I work with many people who are trying to develop powerful questions. They have learned — or they are following their instincts — that the question is a key point of engagement, and sometimes, intervention.
Inquiry together is a key aspect of a different narrative about leadership. An older narrative would have been more about telling people what to do. Marching orders. Embedded in that is a pretty deeply held mechanistic worldview. People as parts. Organizing and manipulating things. Linear orientation to time and progress. Let’s be clear — this worldview is in all of us. And of course, there are times when that orientation is just right. Putting together fifty sandwiches in ten minutes for a church picnic is pretty much an assembly line job.
However, the newer narrative — hmmm, the one that many of us are learning is more accurate and helpful — is about engagement and collaboration. It’s not marching orders. It’s questioning invitations. It’s expectation to engage key questions together, to learn together real time and with great transparency, and to build relationships, all in a real time kind of way. The newer narrative is often about attention to dynamics, not things. Dynamics change and are always present. Like the weather. It’s pretty hard to manage the weather. Rather we respond to the ever-changing dynamic by getting a sweater or bringing a swim suit.
Back to questions.
I see a lot of people fretting over the wording of questions. Trying to get it just right. Garsh, I’m going to let myself sound a bit hypocritical here for a moment. The wording of questions matters, but sometimes, I observe in myself and others an approach to naming questions that itself feels overly mechanical. Trying to engineer together many social variables to find just the right solution. It’s not an answer we’re looking for — well, at least some of the time. It is an engagement that creates a minimal container for people to find a minimal (or more) layer of interacting with one another to animate a shared energy.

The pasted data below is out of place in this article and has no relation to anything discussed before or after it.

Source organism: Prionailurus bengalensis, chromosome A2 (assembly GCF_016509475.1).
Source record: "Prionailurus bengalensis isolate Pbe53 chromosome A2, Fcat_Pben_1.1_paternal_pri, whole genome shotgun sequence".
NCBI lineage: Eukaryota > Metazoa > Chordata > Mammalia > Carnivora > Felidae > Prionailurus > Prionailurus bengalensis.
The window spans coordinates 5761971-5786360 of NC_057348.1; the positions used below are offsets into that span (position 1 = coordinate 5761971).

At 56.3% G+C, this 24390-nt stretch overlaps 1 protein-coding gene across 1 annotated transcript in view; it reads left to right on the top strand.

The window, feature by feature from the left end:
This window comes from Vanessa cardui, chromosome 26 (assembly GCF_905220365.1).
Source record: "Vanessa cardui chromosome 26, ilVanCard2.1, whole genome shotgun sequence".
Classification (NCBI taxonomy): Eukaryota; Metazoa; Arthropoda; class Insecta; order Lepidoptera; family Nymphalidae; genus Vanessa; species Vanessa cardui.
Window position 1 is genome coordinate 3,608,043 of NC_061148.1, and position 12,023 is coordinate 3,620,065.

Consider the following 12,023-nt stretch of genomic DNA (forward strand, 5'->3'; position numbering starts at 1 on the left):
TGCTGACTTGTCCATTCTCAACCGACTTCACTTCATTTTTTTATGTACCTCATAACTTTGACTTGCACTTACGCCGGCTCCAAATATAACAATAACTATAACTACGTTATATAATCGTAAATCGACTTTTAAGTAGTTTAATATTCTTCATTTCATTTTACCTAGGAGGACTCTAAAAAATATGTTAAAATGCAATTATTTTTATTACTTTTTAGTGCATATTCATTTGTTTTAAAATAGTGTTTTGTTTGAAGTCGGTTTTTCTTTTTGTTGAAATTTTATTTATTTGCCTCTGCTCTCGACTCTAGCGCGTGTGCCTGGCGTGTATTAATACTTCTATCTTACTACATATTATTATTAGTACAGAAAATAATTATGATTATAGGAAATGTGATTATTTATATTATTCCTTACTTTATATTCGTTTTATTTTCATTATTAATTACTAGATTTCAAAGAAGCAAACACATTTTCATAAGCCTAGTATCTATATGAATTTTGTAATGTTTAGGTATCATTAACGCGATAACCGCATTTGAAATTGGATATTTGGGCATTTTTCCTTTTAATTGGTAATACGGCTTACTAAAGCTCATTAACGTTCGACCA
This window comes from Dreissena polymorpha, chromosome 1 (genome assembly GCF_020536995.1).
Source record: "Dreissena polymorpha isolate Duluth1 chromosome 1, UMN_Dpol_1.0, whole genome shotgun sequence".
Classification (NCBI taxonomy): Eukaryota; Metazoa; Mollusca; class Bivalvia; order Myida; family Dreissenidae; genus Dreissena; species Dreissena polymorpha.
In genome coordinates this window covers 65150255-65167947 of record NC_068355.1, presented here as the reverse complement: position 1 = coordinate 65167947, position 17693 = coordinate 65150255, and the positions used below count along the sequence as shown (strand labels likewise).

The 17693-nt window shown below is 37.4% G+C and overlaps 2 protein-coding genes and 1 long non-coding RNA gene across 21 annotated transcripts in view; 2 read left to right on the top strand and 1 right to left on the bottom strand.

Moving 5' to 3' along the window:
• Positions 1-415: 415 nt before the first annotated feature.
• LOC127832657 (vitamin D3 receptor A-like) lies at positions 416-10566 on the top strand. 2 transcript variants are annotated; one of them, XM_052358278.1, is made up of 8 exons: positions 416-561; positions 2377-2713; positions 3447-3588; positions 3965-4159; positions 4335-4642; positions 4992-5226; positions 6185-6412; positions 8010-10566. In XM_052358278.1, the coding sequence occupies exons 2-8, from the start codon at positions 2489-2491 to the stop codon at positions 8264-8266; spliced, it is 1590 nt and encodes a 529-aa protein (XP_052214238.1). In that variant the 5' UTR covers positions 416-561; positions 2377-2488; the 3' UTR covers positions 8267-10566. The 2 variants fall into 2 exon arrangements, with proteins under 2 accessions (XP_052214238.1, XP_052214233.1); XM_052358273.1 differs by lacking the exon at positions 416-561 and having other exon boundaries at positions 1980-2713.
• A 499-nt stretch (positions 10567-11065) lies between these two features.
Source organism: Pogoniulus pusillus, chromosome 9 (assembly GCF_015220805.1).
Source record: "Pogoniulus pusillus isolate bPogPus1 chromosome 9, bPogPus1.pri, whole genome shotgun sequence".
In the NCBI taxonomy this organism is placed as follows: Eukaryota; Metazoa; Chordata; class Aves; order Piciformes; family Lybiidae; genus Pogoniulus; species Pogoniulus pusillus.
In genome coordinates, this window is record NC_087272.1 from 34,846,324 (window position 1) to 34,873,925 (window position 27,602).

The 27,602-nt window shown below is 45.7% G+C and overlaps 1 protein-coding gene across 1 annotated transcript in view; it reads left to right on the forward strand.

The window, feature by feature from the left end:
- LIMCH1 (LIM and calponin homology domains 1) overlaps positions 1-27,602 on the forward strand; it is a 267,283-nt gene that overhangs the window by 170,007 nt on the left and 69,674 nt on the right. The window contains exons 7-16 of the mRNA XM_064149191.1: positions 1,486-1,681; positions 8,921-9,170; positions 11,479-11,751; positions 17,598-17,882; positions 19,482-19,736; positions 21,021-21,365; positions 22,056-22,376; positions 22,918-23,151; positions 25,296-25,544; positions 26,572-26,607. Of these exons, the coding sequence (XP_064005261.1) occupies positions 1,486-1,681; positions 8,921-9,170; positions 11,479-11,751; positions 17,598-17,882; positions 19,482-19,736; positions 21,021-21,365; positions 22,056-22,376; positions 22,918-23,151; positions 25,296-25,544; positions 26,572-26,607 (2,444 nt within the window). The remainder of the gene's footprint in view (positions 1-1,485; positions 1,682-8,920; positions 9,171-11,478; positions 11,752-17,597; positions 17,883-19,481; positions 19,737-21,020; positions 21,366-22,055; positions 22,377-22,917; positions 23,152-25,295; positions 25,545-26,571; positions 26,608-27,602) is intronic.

The words matter. And, they don’t.
On the weekend I watched a video of some friends discussing powerful questions. It’s a community of practice and I wasn’t able to meet at the chosen time. I loved hearing their insights about questions. I offered this in retrospect: I love it that we are all growing our ability to ask questions. Asking questions (in small groups or large) is not all about a silver tongue. It is, to me, about partnering an inherent curiosity with a desire to welcome an emergence from the space between. The question is one of the things that helps that happen.
I know I rely on what I would call “pocket questions.” What do you care about here? What is important to you in this? What could this also be? I know that I trend my questions within an appreciative orientation — even with the tough stuff. What are you learning about this difficult time that is important to remember? It’s good to have these. Not to perform them, but rather, activate genuine inquiry together.
And, I want to continue to encourage the orientation that is underneath the words. What would it take for any of us to further grow in our appreciation for what arises when curiosity feeds an expectation of emergence?
That’s not just a skill. It’s an orientation. And it makes even the most simple questions, powerful.